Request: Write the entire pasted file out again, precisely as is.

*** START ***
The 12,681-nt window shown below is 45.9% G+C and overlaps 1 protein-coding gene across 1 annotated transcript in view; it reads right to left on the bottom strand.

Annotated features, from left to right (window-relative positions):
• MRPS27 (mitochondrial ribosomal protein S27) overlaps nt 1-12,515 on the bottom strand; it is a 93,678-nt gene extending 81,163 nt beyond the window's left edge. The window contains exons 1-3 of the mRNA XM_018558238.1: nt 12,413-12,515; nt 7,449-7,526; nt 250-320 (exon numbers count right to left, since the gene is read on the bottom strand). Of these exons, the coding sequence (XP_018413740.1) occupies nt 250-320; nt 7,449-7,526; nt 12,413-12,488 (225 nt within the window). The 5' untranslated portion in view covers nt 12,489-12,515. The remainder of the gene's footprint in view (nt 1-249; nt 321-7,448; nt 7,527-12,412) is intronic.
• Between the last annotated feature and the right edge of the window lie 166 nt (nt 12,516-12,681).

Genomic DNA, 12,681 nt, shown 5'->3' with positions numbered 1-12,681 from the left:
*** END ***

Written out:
The 12,681-nt window shown below is 45.9% G+C and overlaps 1 protein-coding gene across 1 annotated transcript in view; it reads right to left on the bottom strand.

Annotated features, from left to right (window-relative positions):
• MRPS27 (mitochondrial ribosomal protein S27) overlaps nt 1-12,515 on the bottom strand; it is a 93,678-nt gene extending 81,163 nt beyond the window's left edge. The window contains exons 1-3 of the mRNA XM_018558238.1: nt 12,413-12,515; nt 7,449-7,526; nt 250-320 (exon numbers count right to left, since the gene is read on the bottom strand). Of these exons, the coding sequence (XP_018413740.1) occupies nt 250-320; nt 7,449-7,526; nt 12,413-12,488 (225 nt within the window). The 5' untranslated portion in view covers nt 12,489-12,515. The remainder of the gene's footprint in view (nt 1-249; nt 321-7,448; nt 7,527-12,412) is intronic.
• Between the last annotated feature and the right edge of the window lie 166 nt (nt 12,516-12,681).

Genomic DNA, 12,681 nt, shown 5'->3' with positions numbered 1-12,681 from the left: